Did they abandon marketing, or did marketers abandon them?
hundreds of visits I still never tire of touring supply houses. Their offices,
warehouses and counters seldom contain any surprises anymore, but I always get
a kick out of observing the logistical ballet that brings our industry’s
products to market throughout the country. Few outsiders appreciate the
complexity of distribution, especially the fact that its large capital and
delivery expenses get supported by razor thin profit margins. It’s why everyone
in the business seems obsessed with squeezing a few paltry percentage points
more out of their suppliers. Multiplied by thousands of skus, even an extra
fraction of a percent of gross margin can make a big difference in business fortunes.
It takes rare talent to succeed in such a business.
Every distributor that has survived the economic
maelstrom of recent years has trimmed expenses closer to the bone than ever
before, excepting the start-up era when a lot of founders worked out of car
trunks and the like. Three years ago nobody in this industry could’ve imagined
the things - and people - they could do without, even as they hated to do
without. Quite a bit of muscle got nicked along with fat, although somehow
product is still flowing where it needs to be for the most
Several years ago while on a train trip to Montana I marveled at all the pipe
yards we clickety-clacked by along the way. They signaled small town
plumbing/PVF supply houses that always sprung up around railroad tracks in our
sparsely populated western states. People who live in our country’s
out-of-the-way places may lack some amenities, but no longer are they denied
the essential creature comforts that define modern civilization. Virtually all
of them have running water, indoor plumbing and central heating to combat some
of the coldest temperatures in the lower 48. When you see how far toilets and
boilers have to travel to reach the nooks and crannies of the population,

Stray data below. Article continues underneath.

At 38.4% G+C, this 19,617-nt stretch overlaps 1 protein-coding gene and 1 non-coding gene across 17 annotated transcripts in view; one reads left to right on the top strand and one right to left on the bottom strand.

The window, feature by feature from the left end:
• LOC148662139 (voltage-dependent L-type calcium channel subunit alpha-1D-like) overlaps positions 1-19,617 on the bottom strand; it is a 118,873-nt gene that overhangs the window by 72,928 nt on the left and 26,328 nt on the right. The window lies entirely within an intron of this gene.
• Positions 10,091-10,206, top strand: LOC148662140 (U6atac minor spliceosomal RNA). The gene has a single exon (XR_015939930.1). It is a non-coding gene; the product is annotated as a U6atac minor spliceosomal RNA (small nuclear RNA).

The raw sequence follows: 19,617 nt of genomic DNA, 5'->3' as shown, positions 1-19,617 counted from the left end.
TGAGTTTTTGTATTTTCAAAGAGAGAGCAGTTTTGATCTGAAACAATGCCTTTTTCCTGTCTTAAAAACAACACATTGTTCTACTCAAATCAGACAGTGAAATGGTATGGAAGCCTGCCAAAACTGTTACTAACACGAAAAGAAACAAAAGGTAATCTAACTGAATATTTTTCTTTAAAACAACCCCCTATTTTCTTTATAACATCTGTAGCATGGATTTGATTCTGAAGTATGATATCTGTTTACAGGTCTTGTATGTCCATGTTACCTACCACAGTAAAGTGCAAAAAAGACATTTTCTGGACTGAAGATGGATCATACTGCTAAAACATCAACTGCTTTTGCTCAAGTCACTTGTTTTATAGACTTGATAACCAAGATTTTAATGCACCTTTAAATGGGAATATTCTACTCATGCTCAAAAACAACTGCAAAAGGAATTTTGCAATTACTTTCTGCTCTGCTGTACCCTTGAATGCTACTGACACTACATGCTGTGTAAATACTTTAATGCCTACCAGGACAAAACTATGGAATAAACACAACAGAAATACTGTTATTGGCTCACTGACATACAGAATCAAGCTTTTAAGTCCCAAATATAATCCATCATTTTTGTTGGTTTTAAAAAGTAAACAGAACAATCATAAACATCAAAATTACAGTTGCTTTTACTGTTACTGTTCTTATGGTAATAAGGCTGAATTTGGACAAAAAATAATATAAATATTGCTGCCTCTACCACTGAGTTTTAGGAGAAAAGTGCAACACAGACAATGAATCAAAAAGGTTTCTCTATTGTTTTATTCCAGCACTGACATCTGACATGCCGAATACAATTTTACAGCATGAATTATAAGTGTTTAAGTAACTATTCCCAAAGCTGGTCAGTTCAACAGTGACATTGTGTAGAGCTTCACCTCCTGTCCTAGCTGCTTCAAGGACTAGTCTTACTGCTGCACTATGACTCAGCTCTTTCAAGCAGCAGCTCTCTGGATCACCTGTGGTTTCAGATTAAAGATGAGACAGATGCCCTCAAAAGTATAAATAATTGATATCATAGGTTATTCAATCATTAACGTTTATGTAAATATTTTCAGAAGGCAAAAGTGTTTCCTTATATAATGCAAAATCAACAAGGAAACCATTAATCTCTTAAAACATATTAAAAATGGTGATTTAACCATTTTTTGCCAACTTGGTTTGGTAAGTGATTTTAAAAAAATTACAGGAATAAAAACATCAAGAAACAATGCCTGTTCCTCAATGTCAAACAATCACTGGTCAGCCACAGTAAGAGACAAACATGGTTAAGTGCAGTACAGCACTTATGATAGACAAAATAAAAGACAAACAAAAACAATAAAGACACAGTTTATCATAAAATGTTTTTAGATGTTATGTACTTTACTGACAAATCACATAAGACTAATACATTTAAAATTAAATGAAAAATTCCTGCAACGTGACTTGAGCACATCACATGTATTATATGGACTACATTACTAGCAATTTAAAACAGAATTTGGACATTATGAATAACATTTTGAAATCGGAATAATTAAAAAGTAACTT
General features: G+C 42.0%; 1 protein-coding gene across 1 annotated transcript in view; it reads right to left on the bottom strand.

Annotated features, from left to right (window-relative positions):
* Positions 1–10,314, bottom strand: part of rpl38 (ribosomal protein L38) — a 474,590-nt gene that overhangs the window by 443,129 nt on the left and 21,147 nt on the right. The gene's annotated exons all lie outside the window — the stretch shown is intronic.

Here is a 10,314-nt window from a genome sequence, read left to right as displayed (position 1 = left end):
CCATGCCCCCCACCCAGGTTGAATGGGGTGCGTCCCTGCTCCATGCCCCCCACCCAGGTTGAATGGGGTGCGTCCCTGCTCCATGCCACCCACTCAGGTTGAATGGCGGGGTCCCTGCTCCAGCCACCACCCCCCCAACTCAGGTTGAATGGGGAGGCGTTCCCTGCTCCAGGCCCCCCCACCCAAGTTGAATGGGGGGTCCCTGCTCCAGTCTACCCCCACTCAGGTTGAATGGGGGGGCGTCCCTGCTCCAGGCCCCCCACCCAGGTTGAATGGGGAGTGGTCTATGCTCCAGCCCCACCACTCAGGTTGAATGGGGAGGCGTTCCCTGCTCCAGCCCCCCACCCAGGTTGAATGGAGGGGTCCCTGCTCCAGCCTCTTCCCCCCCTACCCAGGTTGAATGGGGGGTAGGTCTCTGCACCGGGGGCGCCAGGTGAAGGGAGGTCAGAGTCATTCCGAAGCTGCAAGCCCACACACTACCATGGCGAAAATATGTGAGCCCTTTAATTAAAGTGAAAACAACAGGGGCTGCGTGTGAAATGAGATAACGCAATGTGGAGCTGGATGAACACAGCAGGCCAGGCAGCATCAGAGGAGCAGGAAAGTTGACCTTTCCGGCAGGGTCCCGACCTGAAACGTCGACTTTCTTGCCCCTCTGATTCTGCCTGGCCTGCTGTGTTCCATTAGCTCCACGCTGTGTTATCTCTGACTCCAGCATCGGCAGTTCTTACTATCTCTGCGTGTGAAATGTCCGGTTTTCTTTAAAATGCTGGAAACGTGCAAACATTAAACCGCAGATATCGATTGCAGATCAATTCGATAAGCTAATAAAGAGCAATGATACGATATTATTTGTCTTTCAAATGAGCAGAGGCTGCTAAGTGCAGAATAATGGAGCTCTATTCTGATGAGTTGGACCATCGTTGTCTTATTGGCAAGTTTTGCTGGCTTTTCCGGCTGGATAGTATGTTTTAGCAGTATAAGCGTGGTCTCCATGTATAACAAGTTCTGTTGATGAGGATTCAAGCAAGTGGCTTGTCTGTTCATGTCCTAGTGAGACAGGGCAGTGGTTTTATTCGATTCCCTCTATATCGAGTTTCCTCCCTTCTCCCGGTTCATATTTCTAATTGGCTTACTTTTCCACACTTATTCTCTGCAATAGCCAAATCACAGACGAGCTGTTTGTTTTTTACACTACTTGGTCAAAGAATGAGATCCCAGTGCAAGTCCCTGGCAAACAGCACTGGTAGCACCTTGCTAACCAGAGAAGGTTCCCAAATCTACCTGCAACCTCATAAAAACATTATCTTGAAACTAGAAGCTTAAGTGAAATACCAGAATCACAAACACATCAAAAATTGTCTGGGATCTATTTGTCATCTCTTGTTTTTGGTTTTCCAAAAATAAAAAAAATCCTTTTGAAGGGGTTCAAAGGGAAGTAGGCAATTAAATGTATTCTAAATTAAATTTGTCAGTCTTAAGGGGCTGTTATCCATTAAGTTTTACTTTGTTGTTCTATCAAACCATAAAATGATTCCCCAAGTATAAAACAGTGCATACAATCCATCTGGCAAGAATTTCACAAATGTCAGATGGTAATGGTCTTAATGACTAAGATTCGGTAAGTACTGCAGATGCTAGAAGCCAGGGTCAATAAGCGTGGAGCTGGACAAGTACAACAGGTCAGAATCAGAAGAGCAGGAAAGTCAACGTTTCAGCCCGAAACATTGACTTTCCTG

appreciation grows for the people who make it happen.
Nonetheless, distributors have always been looked at through jaundiced eyes by
business interests desiring to cut out the middleman. Over the years, various
manufacturers, retailers and end users have experimented with handling
distribution functions themselves. Almost all have found out the hard way that
the 25% or so cut of the selling price taken by wholesaler-distributors turns
out to be a bargain. Middlemen always seem disposable until they get disposed
of. Then people with products to sell find themselves in a pickle trying to
distribute them to all the isolated locations where they are in
PHCP distributors nowadays suffer slings and arrows of a different sort. Hardly
anyone denies their capability as logistics providers, but a lot of
manufacturers and their reps complain that distributors have forsaken the
marketing function. They are good only for pull-through sales, goes the
refrain. They don’t push or pioneer lines. Outside salespeople are an
endangered species with most distributors, and reps everywhere gripe about the
added burden of calling on secondary market players.
All of this contains at least a kernel of truth, although it raises a chicken
vs. egg question. Did distributors abandon the marketing function, or was it
snatched from their grasp by a host of entities better positioned to take
charge? Did distributors have any say when manufacturers started cutting deals
with the big boxes and tossing megabucks at consumer advertising? Did
independent reps start building distributor-size warehouses because
distributors quit marketing, or because the rep role naturally evolved in that
direction? Cause and effect are not very clear-cut upon close examination.
The “distributors aren’t marketers” mantra falls apart when it comes to
showroom merchandising. Plumbing distributors are still very much in that
marketing game, and it happened largely over the span of the last generation.
Plumbing distributors operate some of the nation’s top bath and kitchen
showroom facilities, and nowadays distributor-operated heating and alternative
energy showrooms also are popping up with regularity. Anyone who disses our
industry’s distributors as marketing has-beens has some explaining to do about
Yet the fact remains that a free economy is relentless in pursuit of
efficiency. Over time supply chain functions will gravitate toward those who
can deliver goods to the market at least cost. Distributors are unchallenged in
their ability to make sure goods arrive where and when they are needed. If
others are better at creating those needs, have at it. But show some respect
for your irreplaceable business partners.
Distributors Get Dissed Unfairly
June 17, 2011